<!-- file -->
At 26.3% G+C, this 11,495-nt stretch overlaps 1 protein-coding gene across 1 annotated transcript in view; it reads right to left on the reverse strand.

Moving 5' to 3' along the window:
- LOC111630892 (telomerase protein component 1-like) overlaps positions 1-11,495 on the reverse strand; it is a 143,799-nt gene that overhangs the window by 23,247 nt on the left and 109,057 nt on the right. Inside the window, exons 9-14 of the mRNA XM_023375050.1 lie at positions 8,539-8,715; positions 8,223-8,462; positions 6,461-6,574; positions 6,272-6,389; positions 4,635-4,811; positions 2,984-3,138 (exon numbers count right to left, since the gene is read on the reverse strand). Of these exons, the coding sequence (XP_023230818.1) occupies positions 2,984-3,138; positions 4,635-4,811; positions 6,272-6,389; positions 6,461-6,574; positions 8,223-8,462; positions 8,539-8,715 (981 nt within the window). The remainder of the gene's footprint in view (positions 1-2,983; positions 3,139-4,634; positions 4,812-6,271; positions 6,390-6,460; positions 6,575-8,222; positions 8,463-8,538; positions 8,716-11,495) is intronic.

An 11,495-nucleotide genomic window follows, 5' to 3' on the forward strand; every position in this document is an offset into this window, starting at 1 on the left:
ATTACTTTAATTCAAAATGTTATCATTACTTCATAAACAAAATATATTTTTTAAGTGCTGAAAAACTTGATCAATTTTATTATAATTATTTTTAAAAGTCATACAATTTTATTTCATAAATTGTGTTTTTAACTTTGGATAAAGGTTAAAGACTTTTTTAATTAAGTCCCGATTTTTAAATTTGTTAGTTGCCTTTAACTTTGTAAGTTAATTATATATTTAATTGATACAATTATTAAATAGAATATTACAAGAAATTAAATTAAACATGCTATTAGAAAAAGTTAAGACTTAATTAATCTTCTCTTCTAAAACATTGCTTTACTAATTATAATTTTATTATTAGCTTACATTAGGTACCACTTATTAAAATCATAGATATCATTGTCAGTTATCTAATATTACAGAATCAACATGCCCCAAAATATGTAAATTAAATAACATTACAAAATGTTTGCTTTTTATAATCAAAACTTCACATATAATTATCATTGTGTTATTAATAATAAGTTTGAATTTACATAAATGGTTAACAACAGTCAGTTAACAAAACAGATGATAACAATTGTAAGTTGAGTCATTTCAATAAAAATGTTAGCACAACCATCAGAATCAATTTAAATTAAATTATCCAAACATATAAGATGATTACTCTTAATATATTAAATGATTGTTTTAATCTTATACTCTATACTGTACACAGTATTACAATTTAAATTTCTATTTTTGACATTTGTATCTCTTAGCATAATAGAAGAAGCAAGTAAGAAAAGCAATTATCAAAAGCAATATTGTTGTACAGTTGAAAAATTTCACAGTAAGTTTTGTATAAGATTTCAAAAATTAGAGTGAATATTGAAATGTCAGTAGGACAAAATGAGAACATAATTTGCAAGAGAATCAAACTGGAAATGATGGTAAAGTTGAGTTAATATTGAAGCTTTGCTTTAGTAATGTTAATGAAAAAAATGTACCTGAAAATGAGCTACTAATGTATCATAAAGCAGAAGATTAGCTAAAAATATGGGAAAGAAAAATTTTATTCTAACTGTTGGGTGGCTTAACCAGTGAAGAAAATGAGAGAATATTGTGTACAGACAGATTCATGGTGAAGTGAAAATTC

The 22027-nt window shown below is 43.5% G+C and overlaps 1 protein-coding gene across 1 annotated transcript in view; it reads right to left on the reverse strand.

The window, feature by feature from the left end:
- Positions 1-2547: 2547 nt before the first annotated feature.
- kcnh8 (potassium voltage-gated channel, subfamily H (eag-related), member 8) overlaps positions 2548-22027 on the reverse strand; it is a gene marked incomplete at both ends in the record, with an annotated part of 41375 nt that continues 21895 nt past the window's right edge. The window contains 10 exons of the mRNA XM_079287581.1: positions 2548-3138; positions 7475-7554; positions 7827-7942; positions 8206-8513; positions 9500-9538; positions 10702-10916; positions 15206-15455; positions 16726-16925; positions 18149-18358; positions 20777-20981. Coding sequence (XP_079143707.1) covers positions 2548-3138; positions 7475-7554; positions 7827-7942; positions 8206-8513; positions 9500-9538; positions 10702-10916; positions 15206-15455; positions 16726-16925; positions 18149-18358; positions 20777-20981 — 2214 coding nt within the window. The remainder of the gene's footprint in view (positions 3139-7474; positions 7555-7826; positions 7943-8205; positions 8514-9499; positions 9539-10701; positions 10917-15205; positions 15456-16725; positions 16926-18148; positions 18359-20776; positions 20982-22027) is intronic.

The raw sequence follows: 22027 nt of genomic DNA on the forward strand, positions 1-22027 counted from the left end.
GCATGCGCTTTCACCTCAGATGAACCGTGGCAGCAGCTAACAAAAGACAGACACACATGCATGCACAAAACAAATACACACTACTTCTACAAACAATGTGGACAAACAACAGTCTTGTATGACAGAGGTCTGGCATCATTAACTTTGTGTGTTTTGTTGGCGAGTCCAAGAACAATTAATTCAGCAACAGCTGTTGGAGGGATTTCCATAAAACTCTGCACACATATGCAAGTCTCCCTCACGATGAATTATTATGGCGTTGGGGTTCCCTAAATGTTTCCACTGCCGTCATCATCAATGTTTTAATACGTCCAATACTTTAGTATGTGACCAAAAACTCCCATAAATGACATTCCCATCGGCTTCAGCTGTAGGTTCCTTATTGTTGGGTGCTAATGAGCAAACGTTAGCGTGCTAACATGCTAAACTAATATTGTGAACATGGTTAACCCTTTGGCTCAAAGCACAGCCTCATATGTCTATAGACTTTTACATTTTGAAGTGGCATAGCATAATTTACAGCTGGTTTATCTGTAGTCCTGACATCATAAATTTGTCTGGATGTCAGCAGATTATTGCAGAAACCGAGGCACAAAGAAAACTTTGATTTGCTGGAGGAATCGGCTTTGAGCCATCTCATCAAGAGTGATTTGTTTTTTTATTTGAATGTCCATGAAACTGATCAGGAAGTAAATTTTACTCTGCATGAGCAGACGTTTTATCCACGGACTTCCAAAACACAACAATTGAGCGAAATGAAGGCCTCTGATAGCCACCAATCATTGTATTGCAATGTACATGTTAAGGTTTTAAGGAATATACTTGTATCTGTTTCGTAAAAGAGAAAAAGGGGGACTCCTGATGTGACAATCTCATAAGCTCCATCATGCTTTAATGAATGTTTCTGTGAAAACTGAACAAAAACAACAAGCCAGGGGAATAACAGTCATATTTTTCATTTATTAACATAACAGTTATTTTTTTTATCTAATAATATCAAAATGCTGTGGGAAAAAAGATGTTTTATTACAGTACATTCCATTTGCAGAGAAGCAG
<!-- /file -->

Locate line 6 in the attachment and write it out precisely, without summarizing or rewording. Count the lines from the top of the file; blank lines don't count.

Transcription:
The 22027-nt window shown below is 43.5% G+C and overlaps 1 protein-coding gene across 1 annotated transcript in view; it reads right to left on the reverse strand.